Setting has an important role in each series you write. What is your approach to developing a setting that fuels the story and draws in readers?
You’re right about the importance of setting. Whether the 1888 mill town and Carriage Capital of the World, the academic campus and coastal town of Lauren Rousseau’s world, the organic farm and small rural Massachusetts town it’s in, or the scenic hills of Brown County with the local dialect more Kentucky than Indiana – they each inform the stories and govern how my protagonist acts. These are all places I either live in or have lived in, although the town of South Lick, Indiana is entirely fictional. Each of my series would be very different if it were set elsewhere.
Is it a challenge to keep coming up with original and inventive plots? How do you do it?
So far plots have just sort of come to me, and I sure hope that keeps happening. I often envision the victim and the murder weapon first, and then think about how I can make that work. Sometimes I don’t know which of the several suspects is the villain until well into first draft. I will say that attending talks by the Poison Lady, Luci Zahray, has been instrumental in giving me ideas for murder weapons. <grin>
Since at the Stiletto gang we like to delve into shoes and accessories, what are your protagonists’ favorite foot or carrying apparel?
Cam wears work boots on the farm, of course, but when she cleans up she likes to put on her turquoise cowboy boots. She carries a messenger bag decorated with hand-stenciled crows. Robbie wears sneakers when she cooks breakfast and lunch in her restaurant, and pairs fun ankle boots with a swirly skirt when she goes to a party or knee-high leather boots in winter. And Rose wears simple lace-up shoes (what we would call boots today) and nearly always has her birthing satchel with her when she goes out (which you can see on the gorgeous cover of Delivering the Truth – out in April!).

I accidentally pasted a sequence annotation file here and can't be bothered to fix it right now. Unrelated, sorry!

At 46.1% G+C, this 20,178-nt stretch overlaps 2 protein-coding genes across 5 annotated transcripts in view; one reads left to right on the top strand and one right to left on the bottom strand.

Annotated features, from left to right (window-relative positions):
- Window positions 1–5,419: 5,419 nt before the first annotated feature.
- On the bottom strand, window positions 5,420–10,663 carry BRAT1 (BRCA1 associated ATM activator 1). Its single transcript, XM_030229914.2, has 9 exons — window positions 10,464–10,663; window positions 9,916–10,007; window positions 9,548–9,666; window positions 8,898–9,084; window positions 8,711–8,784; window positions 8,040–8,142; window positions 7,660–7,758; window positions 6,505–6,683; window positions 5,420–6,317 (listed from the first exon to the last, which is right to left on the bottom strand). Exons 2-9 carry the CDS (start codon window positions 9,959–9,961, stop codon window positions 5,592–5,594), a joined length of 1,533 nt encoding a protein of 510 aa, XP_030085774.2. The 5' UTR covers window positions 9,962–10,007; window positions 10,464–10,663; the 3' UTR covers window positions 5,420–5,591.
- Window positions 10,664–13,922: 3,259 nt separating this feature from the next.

Thanks again for having me. I’d be delighted to give away a copy of Flipped for Murder to one commenter here.
|Artist depiction of Edith writing with a scene from one of her novels in the background|
Amazon-bestselling and Agatha-nominated author Edith Maxwell writes four mystery series, as well as award-winning short stories.
Maxwell’s Country Store Mysteries, written as Maddie Day (Kensington Publishing), debuts with Flipped for Murder in October, 2015. Farmed and Dangerous is the latest in Maxwell’s Local Foods Mysteries series (Kensington Publishing, 2015). The latest book in the Lauren Rousseau mysteries, under the pseudonym Tace Baker (Barking Rain Press, 2014), is Bluffing is Murder. The first in Maxwell’s historical Quaker Midwife Mysteries series, Delivering the Truth, will debut in April, 2016 (Midnight Ink).
Maxwell lives in an antique house north of Boston with her beau and three cats. She blogs every weekday with the other Wicked Cozy Authors (wickedcozyauthors.com), and you can find her at www.edithmaxwell.com, @edithmaxwell, on Pinterest, and at www.facebook.com/EdithMaxwellAuthor.